A quick hit today to let you know that my take on the state of Pennsylvania wine (yes, we do make wine here in the land of scrapple) is now published over at PalatePress.com. If you’re curious as to why and how an apparently paradoxical wine market can exist in which small producers struggle both to keep their very grapes alive every year and to vie for critical recognition, and yet also can practically sell out every vintage, then go on over to Palate Press and read all about it.
The publishing of that article (which was about a year in the making) comes at an interesting time, when the Pennsylvania congress is in heated battle to progress legislation that would finally repeal Prohibition largely do away with its current state-run monopoly on liquor sales and distribution and thus make PA marginally less of a laughing stock among wine lovers in the U.S.
It’s been interesting to watch who has jockeyed for which special interests during the PA privatization fall-out. The unions associated with the PA Liquor Control Board particularly have had their haunches up, since any changes would either mean that they’d be losing jobs, or having to compete in more of an open market (in which case, they will almost certainly also end up losing jobs, since, as most people shopping for wine in PA would likely tell you, there’s no way in hell they’d be able to compete against providers that actually supply good customer service and actually close locations that don’t make a profit).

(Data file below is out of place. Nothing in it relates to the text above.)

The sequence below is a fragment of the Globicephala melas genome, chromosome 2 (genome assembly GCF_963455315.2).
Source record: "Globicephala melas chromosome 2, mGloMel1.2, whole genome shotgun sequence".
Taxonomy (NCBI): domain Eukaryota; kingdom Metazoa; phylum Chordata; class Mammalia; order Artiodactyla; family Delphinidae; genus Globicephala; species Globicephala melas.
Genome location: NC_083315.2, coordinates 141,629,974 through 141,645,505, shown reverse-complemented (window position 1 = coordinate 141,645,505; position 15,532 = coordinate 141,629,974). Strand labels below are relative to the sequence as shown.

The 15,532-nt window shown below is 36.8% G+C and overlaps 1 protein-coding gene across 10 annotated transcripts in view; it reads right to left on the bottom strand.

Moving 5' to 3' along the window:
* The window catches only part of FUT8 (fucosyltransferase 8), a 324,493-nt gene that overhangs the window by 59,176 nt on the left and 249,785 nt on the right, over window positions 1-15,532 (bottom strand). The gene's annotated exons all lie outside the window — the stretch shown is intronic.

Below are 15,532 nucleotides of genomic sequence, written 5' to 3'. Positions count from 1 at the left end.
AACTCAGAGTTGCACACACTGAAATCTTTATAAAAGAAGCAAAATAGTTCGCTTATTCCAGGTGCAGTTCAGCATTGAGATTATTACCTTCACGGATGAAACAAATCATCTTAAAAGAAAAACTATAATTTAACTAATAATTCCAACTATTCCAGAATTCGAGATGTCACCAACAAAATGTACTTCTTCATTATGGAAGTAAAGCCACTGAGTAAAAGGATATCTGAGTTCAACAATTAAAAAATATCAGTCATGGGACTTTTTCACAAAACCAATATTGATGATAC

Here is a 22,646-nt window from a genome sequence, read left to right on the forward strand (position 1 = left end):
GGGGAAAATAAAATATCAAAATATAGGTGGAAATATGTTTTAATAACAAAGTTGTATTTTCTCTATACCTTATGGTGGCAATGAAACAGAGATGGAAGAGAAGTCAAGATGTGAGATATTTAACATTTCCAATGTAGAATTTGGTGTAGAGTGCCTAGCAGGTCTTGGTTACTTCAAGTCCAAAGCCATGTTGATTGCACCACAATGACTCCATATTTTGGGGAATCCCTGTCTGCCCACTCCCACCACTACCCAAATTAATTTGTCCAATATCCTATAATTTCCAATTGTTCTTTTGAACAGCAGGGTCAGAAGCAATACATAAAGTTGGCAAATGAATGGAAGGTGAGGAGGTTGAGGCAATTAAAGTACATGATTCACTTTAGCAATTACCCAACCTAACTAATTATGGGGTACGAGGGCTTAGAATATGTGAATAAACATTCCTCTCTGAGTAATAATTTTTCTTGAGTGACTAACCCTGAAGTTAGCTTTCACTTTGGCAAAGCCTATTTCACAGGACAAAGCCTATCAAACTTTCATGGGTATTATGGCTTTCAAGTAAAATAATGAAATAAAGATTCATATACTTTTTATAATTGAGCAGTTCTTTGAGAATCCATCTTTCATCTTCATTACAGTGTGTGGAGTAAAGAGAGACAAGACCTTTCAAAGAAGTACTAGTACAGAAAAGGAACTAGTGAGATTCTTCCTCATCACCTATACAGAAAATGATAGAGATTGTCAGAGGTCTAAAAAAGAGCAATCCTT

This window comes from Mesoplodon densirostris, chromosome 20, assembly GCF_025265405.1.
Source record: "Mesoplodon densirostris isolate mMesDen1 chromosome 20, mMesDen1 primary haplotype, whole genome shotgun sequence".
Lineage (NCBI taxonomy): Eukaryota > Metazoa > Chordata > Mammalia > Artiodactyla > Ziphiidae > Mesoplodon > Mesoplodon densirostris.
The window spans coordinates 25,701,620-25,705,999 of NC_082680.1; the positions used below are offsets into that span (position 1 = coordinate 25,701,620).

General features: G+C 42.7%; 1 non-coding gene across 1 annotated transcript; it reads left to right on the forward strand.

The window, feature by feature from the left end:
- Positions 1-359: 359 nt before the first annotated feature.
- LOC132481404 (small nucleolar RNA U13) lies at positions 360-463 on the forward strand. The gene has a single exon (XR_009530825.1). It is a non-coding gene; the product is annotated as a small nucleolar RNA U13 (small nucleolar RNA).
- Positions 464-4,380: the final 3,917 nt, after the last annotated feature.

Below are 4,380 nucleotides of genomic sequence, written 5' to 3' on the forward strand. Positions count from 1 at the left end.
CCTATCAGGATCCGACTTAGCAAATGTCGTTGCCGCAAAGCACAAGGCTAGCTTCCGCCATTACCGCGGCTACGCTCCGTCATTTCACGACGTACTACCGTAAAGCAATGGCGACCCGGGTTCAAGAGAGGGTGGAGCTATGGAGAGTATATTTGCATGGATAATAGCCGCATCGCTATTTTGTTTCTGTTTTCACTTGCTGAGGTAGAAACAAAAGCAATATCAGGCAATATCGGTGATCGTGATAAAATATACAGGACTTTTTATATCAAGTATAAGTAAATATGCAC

This quote, recently reported after the near-all-nighter that the PA congress held in moving the current privatization bill forward, in so far as it sums up the hard-line stances being taken in the debate, is one of my faves; primarily because it flies so dramatically in the face of common sense for anyone who has spent more than six minutes shopping for wine in a control state:
“The current system works. It works very well. It adds new dollars to the state’s economy. It grows every year,” Sen. Vincent Hughes, D-Philadelphia, said. “This was the opposite direction … wrong bill, wrong idea, wrong direction.”
Uhm… Mr. Hughes, it also totally sucks donkey bong, is blatantly anti-consumer, and doesn’t actually deliver on any of its claims of increasing safety. But that’s okay, because it makes us money, right? Talk about a “wrong idea.” Long-time 1WD readers know that I basically got too “hoarse” screaming about the PLCB here in the past, and so I will spare you the shouting today (if you’re interested in some PLCB ranting, take a look back through the archives).
There’s still a loooong way to go to get to successful liquor privatization, as the recent but I’ve finally acquiesced to accepting baby-steps-style progress, which in this case is arguably better than living in the wine sales dark ages. PA’s privatization might indeed be delayed, but momentum is a powerful thing in politics…